California’s minimum wage has already increased by $1 in the New Year, but that hasn’t stopped unions from clamoring for more wage hikes at an accelerated pace.
Across the state civic leaders have teamed up with unions to make the “Raise the Wage” campaign a central tenant of their policy agendas – emboldened by the political pendulum’s power swing from the federal government to City Halls. Indeed, it seems there has never been a better time to be a big-city mayor or city councilmember looking to make a splash, and the minimum wage has become an issue that not only polls well, but also inhabits the national consciousness. For these reasons an estimated two-thirds of mayors now support a $15 minimum wage.
As population began to shift back towards America’s cities following the Great Recession, the country’s urban centers have become younger and more liberal than their suburban or rural counterparts while carrying plenty of votes. In fact, a look at the politics of the country as a whole increasingly tells the story of blue cities inhabiting a sea of red - rather than the traditional blue state, red state dynamics of old.
Recognizing the demographic swing in their favor, Big Labor has set out to establish super minimum wages in California’s most liberal cities with the understanding that these population centers are often political harbingers of what is to come for the rest of the state.
Divide and conquer
Four out of California’s five largest cities have already taken action to address the minimum wage while discussion of the issue is beginning to heat up in the lone holdout: Fresno.
The political powerhouses of Los Angeles and San Francisco both passed ordinances in 2015 to phase in a $15 minimum wage that will be tied to the Consumer Pricing Index (CPI) once the $15 wage level is reached. San Francisco is scheduled to reach $15 an hour in 2018 – two years ahead of L.A.
The other largest cities in the state, San Diego and San Jose, were two of the first California cities to enter the recent living wage fray and targeted wage increases shy of the hallowed $15 mark. San Diegans will vote in 2016 on a citywide ordinance targeting $11.50 an hour by 2017 with further increases tied to CPI. San Jose’s minimum wage will be $10.30 for 2016 as its first wage hike was tied to CPI and moved little. Nevertheless, the city is already looking to enter the minimum wage exercise again and has commissioned a countywide minimum wage study to be published in 2016.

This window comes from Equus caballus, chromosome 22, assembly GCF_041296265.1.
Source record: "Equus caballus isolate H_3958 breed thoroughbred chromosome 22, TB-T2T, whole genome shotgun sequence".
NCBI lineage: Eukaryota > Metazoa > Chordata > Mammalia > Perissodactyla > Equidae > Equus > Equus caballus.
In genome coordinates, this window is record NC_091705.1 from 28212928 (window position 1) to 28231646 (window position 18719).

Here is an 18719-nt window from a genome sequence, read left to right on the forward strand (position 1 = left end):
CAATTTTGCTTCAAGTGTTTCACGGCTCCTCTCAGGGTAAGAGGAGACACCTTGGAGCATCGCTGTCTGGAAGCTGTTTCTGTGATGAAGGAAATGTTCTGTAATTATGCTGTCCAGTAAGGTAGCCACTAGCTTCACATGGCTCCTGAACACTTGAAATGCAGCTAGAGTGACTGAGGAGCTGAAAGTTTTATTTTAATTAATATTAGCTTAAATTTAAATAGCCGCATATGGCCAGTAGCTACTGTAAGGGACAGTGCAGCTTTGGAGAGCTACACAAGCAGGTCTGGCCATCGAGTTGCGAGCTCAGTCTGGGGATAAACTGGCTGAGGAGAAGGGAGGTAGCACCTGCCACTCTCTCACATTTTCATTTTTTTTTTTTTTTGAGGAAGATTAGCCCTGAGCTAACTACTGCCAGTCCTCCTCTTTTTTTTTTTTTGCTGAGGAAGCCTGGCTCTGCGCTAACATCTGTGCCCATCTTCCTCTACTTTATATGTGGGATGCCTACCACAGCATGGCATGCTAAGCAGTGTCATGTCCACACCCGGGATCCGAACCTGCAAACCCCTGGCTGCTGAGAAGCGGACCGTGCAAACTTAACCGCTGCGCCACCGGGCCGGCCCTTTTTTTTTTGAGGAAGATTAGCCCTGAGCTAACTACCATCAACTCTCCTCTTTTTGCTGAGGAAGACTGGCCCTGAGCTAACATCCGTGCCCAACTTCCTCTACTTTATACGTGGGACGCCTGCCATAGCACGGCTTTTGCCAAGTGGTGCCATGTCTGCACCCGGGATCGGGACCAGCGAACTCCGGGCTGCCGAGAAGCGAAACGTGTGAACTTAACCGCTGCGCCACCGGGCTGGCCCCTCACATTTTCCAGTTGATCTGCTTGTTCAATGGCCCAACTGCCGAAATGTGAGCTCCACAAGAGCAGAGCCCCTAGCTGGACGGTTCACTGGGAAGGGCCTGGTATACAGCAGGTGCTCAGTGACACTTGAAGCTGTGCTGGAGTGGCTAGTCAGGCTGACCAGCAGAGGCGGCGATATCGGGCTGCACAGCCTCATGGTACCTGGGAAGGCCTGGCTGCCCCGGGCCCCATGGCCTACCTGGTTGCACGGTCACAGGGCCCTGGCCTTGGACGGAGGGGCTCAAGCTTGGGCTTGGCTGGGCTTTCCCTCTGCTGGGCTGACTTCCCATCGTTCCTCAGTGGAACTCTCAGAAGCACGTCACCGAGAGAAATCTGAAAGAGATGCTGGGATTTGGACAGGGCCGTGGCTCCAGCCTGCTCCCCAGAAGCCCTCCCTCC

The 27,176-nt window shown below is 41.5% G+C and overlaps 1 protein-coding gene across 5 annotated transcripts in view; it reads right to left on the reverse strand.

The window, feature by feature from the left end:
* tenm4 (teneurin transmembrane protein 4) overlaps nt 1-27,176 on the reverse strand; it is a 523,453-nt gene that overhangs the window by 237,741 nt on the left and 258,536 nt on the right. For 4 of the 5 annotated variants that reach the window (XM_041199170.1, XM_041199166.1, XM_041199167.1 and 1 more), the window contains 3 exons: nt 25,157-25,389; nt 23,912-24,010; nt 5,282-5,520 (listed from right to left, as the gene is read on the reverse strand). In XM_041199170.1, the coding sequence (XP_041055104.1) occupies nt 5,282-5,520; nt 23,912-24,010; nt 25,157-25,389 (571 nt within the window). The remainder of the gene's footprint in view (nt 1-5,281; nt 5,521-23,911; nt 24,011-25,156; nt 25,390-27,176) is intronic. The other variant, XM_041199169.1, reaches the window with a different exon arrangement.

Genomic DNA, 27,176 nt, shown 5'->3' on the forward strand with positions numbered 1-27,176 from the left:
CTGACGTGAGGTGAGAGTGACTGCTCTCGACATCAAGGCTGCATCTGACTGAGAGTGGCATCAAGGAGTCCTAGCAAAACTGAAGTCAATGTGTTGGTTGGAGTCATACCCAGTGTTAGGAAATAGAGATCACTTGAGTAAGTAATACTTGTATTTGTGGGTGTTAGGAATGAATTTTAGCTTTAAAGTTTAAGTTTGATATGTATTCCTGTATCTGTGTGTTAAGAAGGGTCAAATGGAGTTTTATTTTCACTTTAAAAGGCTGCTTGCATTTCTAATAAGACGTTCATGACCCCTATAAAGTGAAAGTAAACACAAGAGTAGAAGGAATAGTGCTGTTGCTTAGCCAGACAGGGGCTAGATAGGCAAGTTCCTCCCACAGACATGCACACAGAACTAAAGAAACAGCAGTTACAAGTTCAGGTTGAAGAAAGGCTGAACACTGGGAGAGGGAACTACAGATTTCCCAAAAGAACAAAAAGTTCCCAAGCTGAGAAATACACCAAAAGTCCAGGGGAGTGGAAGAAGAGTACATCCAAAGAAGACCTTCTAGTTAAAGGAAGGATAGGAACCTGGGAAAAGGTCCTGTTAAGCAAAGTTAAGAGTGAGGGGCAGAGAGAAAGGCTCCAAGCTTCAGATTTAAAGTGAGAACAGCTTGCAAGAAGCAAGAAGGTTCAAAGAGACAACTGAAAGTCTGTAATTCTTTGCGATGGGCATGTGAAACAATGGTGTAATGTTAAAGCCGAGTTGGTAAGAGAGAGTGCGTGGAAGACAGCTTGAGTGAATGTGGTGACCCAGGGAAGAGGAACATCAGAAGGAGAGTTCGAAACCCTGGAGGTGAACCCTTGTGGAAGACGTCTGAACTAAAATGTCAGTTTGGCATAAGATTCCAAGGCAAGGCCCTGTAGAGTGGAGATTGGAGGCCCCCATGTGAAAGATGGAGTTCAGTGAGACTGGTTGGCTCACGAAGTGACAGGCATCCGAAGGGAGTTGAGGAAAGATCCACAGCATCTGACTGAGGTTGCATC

Not to be outdone by their big city neighbors, peripheral cities like Oakland, Berkeley, Los Angeles County, Santa Monica and Emeryville have all taken equally (if not more extreme) approaches to the minimum wage. Their policy agendas appear to be the political equivalent of “keeping up with the Joneses” and an easy way for politicians to capture the media attention surrounding the issue of inequality.
Trickle down policy
If the purpose of the SEIU’s city strategy was to lay the groundwork for a statewide super minimum wage and the unionization of the foodservice industry, then the organization also hoped to produce a political air of inevitability around wages. The political calculus behind their thinking is basic enough: once a city has passed a super minimum wage ordinance, then supporting a $15 minimum wage for the rest of the state (competing cities) is simply good, savvy business.
Evidence of this trickle down policy is already playing out in the media. Both the mayors of San Francisco and Oakland have come out in support of a $15 statewide minimum wage while other notable politicos in the state like gubernatorial hopeful Gavin Newsom are rallying behind the idea.
Big Labor has given its approach teeth by launching a two-pronged assault with use of the Legislature and the ballot box in 2016.
Senator Mark Leno has led the charge from inside the Capitol with SB 3 as his vehicle. When his legislation to push the statewide minimum wage to $13 was first introduced, the state was not even yet through its implementation of a phased-in increase from $8 to a $10 minimum wage – one of the largest increases in the state’s history. Nevertheless, the senator from San Francisco is again pushing for another statewide wage increase after making SB 3 a two-year bill.
Outside the Legislature, two union initiatives have been submitted for the 2016 November elections, seeking a $15 minimum wage across California in addition to mandating six paid sick days per year.
The machinations of Big Labor’s push to boost its membership and achieve a super minimum wage have so far been effective; however, victory at the ballot box is still far from certain.
This is the second in a series of articles on a potential $15 minimum wage. Stay tuned for a piece to follow covering the statewide ballot initiative.